PUNK AS F*CK
My Internet Band Signed a Record Deal Without Ever Meeting IRL
My band recorded an album, signed to a record label, and booked a tour before all of us had met in real life. Thanks, Internet.
Meet my band, Publicist UK. We’re a heavy-ish band that’s frequently described as post-punk. Some parts of our songs sound kind of metal. Other parts sound like Sisters of Mercy. We get the “Joy Division” thing a lot. (Only, we’re a lot heavier.)
There are four of us in this band. And if you took our combined knowledge of all things tech, you’d have enough of it to know how to power on or off most computers, send email, share a few files, and otherwise not much else. Yet we’ve got technology to thank for not only bringing us together and allowing us to be a band, but for enabling us to be more a more experimental and creative group of songwriters.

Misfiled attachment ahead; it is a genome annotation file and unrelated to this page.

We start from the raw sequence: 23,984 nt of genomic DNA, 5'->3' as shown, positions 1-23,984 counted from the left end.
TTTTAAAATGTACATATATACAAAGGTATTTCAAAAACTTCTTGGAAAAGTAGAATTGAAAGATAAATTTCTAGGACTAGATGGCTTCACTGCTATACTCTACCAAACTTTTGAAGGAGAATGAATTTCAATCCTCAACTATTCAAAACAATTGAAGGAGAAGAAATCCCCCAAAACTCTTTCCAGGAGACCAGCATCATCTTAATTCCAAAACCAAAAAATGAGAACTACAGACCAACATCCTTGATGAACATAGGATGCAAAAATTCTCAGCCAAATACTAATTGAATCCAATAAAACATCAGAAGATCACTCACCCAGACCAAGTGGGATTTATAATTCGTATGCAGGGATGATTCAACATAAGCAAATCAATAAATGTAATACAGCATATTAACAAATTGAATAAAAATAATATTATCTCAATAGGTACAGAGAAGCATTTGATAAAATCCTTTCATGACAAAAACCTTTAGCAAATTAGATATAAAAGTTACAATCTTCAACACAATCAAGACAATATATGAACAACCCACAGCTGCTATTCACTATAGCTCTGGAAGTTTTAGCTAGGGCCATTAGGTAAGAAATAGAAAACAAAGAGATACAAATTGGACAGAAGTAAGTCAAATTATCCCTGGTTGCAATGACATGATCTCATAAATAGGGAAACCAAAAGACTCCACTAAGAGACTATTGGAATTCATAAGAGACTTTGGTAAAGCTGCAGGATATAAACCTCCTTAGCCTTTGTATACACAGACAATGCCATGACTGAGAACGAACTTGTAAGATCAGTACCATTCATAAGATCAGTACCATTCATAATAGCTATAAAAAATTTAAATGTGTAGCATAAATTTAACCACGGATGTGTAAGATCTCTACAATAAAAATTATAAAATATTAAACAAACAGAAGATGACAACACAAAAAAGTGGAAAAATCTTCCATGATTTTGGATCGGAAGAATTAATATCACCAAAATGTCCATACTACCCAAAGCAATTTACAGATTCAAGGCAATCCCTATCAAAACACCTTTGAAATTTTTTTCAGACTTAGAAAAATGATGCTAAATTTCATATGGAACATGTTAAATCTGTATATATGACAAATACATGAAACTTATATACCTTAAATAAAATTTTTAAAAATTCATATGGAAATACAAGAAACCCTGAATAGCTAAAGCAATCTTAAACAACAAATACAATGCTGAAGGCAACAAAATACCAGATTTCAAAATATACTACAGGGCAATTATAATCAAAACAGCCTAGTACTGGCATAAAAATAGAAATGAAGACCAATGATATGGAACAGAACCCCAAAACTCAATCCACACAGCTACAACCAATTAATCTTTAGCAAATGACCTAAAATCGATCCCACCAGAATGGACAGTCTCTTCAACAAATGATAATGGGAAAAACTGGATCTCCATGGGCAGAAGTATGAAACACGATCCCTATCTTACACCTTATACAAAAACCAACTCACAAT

The fact that we’re even in a band is a little crazy. For one thing, I live in Colorado. Our singer lives in Brooklyn. Our bass player lives in New Jersey about two months per year and spends the other 10 months touring the world with his other (very successful) band, Revocation. Our drummer lives in Virginia and also tours internationally with his other (also very successful) band, Municipal Waste.
As if geography weren’t enough to overcome, consider this: I knew the singer and the bass player, but had never met the drummer. Our drummer knew the bass player but had never met me or the singer. Our bass player knew me and the drummer, but had never met the singer. The singer knew me, but had never met the bass player or the drummer.